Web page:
Britain has a reputation as a country where you’re likely to be served some pretty uninspiring food, but I’m not sure that’s fair. The UK draws inspiration from the cuisine of many other countries so it’s actually pretty diverse. In any typical British town you can enjoy food from any number of continents – and Britain also has its classics which are loved all over the world.
Number one on the list of classic British dishes has to be fish and chips.
There isn’t a high street in the land where you can’t get a juicy chunk of cod, battered, deep fried and served with thick cut chips and lashings of salt and vinegar.
But not all fish and chip shops are created equal and if there’s one thing I’ve learned on my travels it’s that the best fish and chips are usually to be had near the coast. And in my experience, the best coastal fish and chips can be found in the South Western tip of England – in Cornwall.
So I thought I’d take a look at five of the places I think you can find the best fish and chips in Britain.
The fish comes straight from the blue Atlantic waters that surround Cornwall, making it the freshest fish you can possibly eat, making for the tastiest battered fish you will ever come across!
Truscotts Fish and Chips, Newquay
Truscotts serves up fish fresh from the Atlantic Ocean it overlooks, and has been doing so since 1969. It’s family run and has proven to be popular not just with travelers, but locals too.
And if your travels have left you feeling particularly hungry, the shop also serves the famous Cornish delicacy – homemade pasties.
Welcome Stranger Fish and Chip Restaurant, Lanivet
Welcome Stranger in Lanivet is so popular you’ll likely have to queue before it’s even open, as it’s so good hungry customers like to descend upon the shop ten minutes before opening time.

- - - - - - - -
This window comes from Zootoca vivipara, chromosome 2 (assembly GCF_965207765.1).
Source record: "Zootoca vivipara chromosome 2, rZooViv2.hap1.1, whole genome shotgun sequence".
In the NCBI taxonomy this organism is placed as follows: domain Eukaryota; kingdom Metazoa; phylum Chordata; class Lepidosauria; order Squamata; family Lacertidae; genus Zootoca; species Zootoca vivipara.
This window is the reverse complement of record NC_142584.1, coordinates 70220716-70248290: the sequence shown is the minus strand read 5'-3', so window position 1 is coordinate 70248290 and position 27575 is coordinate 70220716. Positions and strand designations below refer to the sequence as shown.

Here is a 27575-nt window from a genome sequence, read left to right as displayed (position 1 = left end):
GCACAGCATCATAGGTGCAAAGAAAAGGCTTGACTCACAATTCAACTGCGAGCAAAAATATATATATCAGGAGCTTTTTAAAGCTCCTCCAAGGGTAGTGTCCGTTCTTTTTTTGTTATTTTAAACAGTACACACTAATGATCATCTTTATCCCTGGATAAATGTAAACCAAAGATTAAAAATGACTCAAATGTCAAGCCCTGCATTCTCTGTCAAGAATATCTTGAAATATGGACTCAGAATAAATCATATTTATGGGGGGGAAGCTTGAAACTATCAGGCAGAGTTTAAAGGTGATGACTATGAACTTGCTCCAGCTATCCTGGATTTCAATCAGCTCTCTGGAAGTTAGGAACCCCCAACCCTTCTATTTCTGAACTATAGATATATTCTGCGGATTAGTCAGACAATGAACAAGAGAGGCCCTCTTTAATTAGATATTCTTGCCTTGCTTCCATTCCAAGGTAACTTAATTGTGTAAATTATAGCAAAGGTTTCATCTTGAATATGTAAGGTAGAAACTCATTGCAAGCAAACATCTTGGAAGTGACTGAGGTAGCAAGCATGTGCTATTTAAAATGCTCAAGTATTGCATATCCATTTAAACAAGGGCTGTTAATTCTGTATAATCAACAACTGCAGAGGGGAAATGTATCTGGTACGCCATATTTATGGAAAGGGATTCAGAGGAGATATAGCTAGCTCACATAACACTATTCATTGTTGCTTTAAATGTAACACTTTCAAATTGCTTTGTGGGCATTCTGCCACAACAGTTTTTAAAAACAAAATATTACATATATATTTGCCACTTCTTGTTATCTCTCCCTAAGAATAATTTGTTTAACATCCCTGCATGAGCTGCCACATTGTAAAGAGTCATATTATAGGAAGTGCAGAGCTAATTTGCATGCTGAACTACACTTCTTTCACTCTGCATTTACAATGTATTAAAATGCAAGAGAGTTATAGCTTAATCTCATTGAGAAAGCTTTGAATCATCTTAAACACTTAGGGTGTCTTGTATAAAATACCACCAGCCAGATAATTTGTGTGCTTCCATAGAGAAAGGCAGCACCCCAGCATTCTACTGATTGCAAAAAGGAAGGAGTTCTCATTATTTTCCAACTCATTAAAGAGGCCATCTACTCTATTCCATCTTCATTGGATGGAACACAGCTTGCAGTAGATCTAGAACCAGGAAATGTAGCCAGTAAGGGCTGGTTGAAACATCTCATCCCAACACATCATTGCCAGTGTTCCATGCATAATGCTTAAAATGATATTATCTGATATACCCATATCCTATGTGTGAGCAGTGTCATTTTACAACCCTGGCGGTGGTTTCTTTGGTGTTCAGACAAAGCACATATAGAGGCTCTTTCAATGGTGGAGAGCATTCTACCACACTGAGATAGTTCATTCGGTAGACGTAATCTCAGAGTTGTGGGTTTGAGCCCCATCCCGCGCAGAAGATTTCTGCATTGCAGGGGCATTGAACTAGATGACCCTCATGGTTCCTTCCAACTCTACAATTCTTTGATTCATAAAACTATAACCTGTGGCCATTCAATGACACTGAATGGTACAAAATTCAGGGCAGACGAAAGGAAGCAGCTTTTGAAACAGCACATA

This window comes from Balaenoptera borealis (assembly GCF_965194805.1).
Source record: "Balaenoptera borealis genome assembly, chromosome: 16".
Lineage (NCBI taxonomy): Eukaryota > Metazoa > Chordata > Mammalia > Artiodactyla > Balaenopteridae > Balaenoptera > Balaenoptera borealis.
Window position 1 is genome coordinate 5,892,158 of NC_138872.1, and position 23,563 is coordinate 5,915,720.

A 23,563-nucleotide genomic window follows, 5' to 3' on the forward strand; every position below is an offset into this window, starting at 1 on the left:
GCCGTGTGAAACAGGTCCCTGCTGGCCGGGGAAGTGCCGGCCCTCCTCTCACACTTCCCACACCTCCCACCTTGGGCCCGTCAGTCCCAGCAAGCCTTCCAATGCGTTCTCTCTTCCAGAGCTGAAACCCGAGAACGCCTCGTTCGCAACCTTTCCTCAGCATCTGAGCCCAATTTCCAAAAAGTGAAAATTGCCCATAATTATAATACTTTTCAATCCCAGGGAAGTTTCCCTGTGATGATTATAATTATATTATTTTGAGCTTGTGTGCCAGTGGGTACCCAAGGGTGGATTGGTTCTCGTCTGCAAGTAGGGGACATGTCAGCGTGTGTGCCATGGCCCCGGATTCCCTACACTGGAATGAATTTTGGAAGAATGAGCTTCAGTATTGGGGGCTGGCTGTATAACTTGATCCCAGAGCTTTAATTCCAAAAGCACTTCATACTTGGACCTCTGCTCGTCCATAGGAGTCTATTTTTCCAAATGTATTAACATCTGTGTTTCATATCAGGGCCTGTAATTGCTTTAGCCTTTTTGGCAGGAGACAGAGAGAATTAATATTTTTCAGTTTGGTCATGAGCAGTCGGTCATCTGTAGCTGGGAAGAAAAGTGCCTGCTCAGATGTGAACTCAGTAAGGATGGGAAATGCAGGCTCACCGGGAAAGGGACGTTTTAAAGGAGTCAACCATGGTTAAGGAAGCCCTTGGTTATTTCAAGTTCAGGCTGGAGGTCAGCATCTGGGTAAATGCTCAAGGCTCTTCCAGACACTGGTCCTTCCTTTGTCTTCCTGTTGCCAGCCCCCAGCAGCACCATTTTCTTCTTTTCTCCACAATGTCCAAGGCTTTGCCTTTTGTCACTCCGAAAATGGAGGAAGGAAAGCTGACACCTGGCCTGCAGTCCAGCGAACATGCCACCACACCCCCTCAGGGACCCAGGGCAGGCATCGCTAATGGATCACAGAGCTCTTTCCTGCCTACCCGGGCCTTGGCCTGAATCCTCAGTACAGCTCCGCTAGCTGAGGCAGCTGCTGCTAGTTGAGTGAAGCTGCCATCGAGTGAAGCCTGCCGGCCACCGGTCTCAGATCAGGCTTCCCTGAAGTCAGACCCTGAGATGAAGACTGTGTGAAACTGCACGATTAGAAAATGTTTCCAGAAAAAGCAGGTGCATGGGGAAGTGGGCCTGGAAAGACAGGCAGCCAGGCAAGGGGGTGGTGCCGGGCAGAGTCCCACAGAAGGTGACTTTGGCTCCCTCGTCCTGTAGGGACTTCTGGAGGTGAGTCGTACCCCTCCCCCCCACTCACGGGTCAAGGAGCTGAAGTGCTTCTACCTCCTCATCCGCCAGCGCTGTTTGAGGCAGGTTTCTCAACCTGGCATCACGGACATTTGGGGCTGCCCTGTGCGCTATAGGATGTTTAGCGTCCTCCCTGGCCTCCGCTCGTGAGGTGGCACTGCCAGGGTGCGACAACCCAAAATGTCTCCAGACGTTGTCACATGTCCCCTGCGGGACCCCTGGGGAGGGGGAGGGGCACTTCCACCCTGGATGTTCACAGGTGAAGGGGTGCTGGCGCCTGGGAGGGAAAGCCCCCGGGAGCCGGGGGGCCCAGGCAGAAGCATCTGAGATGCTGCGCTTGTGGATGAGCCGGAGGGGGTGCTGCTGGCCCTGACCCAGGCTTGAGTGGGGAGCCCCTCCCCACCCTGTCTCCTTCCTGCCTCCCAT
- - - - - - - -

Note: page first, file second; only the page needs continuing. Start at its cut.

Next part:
The chippie serves delicious fresh cod, haddock and plaice as you’d expect, but also caters for coeliacs, so if you’re travelling with dietary requirements, it’s a chippie to head to.
It’s also a venue to visit for anyone travelling with children, as any children dining in get to create some artwork during dinner, which the restaurant then displays on its walls.
If fresh fish is your thing then Lewis’s in Newlyn is the place to make a beeline for.
The village is famous for its harbor, which is home to Cornwall’s largest trawler fleet – which has been landing fish and there and selling it across the county and country for more than 500 years.
The fish served at Lewis’s is often so fresh that if you turn up before opening time you’ll see it being carried from the harbor to the restaurant, and filleted by the chefs.
It’s also a top venue for the more adventurous fish and chip aficionado, as it offers fish like John Dory, hake and monkfish as well as the usual cod and plaice.
Rick Stein’s Fish and Chips, Falmouth
One name you’re unlikely to travel around Cornwall without hearing is Rick Stein. The celebrity chef has a string of restaurants in seaside towns, with many concentrated in Padstow.
While Rick’s restaurants would probably break the bank for most backpackers, his chip shop in Padstow is a cheaper way to experience his delicious cooking (although it is still more expensive than the others on this list).
Beck’s Fish and Chips, St Ives
Are you an ethical traveler? If so, then Beck’s may be the chippie for you.
It focusses on the environment and ethical fishing and the owners don’t just serve chips, they’re also making an effort to teach customers about sustainable eating – something they do by serving delicious, local and lesser known species of fish.
One of their best dishes is beer battered mackerel and chips, which you can wash down with a crisp Cornish cider.
If you’re heading to Cornwall, why not stop at The Valley, for a spot of luxury living on your travels.